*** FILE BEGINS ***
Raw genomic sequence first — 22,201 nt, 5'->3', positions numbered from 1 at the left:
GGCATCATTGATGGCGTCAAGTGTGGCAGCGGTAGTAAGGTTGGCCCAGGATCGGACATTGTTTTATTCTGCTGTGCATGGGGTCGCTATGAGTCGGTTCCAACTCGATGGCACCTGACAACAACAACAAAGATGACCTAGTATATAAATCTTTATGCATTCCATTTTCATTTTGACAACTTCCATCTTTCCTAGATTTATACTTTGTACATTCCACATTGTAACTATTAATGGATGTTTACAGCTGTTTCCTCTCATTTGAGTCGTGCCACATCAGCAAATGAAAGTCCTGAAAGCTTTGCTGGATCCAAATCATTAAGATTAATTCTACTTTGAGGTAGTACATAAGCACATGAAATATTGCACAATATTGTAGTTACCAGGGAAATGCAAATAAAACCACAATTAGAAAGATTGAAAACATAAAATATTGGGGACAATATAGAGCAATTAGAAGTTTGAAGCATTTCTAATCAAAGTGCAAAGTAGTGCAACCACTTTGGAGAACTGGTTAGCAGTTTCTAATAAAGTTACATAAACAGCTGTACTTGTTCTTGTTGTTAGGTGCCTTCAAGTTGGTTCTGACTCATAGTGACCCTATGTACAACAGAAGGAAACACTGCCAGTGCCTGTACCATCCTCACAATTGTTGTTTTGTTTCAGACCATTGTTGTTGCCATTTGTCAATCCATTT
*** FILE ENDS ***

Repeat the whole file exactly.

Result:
Raw genomic sequence first — 22,201 nt, 5'->3', positions numbered from 1 at the left:
GGCATCATTGATGGCGTCAAGTGTGGCAGCGGTAGTAAGGTTGGCCCAGGATCGGACATTGTTTTATTCTGCTGTGCATGGGGTCGCTATGAGTCGGTTCCAACTCGATGGCACCTGACAACAACAACAAAGATGACCTAGTATATAAATCTTTATGCATTCCATTTTCATTTTGACAACTTCCATCTTTCCTAGATTTATACTTTGTACATTCCACATTGTAACTATTAATGGATGTTTACAGCTGTTTCCTCTCATTTGAGTCGTGCCACATCAGCAAATGAAAGTCCTGAAAGCTTTGCTGGATCCAAATCATTAAGATTAATTCTACTTTGAGGTAGTACATAAGCACATGAAATATTGCACAATATTGTAGTTACCAGGGAAATGCAAATAAAACCACAATTAGAAAGATTGAAAACATAAAATATTGGGGACAATATAGAGCAATTAGAAGTTTGAAGCATTTCTAATCAAAGTGCAAAGTAGTGCAACCACTTTGGAGAACTGGTTAGCAGTTTCTAATAAAGTTACATAAACAGCTGTACTTGTTCTTGTTGTTAGGTGCCTTCAAGTTGGTTCTGACTCATAGTGACCCTATGTACAACAGAAGGAAACACTGCCAGTGCCTGTACCATCCTCACAATTGTTGTTTTGTTTCAGACCATTGTTGTTGCCATTTGTCAATCCATTT